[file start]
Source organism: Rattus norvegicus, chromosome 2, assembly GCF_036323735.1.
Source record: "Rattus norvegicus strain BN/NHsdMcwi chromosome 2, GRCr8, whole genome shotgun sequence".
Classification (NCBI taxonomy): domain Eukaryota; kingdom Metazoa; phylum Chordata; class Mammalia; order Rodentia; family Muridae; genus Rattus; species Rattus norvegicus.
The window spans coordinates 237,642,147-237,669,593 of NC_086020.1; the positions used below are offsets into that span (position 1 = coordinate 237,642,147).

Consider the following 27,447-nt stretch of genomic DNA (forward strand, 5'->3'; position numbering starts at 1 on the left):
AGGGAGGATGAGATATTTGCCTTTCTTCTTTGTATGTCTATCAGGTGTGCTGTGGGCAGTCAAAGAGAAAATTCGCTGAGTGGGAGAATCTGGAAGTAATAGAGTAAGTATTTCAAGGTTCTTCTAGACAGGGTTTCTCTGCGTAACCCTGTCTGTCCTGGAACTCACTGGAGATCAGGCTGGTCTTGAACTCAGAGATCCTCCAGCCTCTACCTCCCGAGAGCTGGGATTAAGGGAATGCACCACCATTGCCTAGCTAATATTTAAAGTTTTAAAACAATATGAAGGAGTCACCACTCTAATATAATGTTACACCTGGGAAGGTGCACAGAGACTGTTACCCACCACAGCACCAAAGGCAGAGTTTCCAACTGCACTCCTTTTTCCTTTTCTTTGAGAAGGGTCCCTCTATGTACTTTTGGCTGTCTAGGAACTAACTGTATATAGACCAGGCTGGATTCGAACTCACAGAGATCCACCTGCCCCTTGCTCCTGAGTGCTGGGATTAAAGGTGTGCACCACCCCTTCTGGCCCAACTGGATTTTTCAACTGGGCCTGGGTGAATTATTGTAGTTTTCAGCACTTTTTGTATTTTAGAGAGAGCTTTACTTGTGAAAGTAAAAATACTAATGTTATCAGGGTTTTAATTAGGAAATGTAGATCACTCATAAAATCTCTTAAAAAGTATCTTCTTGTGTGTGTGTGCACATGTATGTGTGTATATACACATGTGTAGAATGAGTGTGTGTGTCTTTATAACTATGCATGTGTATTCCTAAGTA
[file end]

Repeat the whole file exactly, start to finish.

Source organism: Rattus norvegicus, chromosome 2, assembly GCF_036323735.1.
Source record: "Rattus norvegicus strain BN/NHsdMcwi chromosome 2, GRCr8, whole genome shotgun sequence".
Classification (NCBI taxonomy): domain Eukaryota; kingdom Metazoa; phylum Chordata; class Mammalia; order Rodentia; family Muridae; genus Rattus; species Rattus norvegicus.
The window spans coordinates 237,642,147-237,669,593 of NC_086020.1; the positions used below are offsets into that span (position 1 = coordinate 237,642,147).

Consider the following 27,447-nt stretch of genomic DNA (forward strand, 5'->3'; position numbering starts at 1 on the left):
AGGGAGGATGAGATATTTGCCTTTCTTCTTTGTATGTCTATCAGGTGTGCTGTGGGCAGTCAAAGAGAAAATTCGCTGAGTGGGAGAATCTGGAAGTAATAGAGTAAGTATTTCAAGGTTCTTCTAGACAGGGTTTCTCTGCGTAACCCTGTCTGTCCTGGAACTCACTGGAGATCAGGCTGGTCTTGAACTCAGAGATCCTCCAGCCTCTACCTCCCGAGAGCTGGGATTAAGGGAATGCACCACCATTGCCTAGCTAATATTTAAAGTTTTAAAACAATATGAAGGAGTCACCACTCTAATATAATGTTACACCTGGGAAGGTGCACAGAGACTGTTACCCACCACAGCACCAAAGGCAGAGTTTCCAACTGCACTCCTTTTTCCTTTTCTTTGAGAAGGGTCCCTCTATGTACTTTTGGCTGTCTAGGAACTAACTGTATATAGACCAGGCTGGATTCGAACTCACAGAGATCCACCTGCCCCTTGCTCCTGAGTGCTGGGATTAAAGGTGTGCACCACCCCTTCTGGCCCAACTGGATTTTTCAACTGGGCCTGGGTGAATTATTGTAGTTTTCAGCACTTTTTGTATTTTAGAGAGAGCTTTACTTGTGAAAGTAAAAATACTAATGTTATCAGGGTTTTAATTAGGAAATGTAGATCACTCATAAAATCTCTTAAAAAGTATCTTCTTGTGTGTGTGTGCACATGTATGTGTGTATATACACATGTGTAGAATGAGTGTGTGTGTCTTTATAACTATGCATGTGTATTCCTAAGTA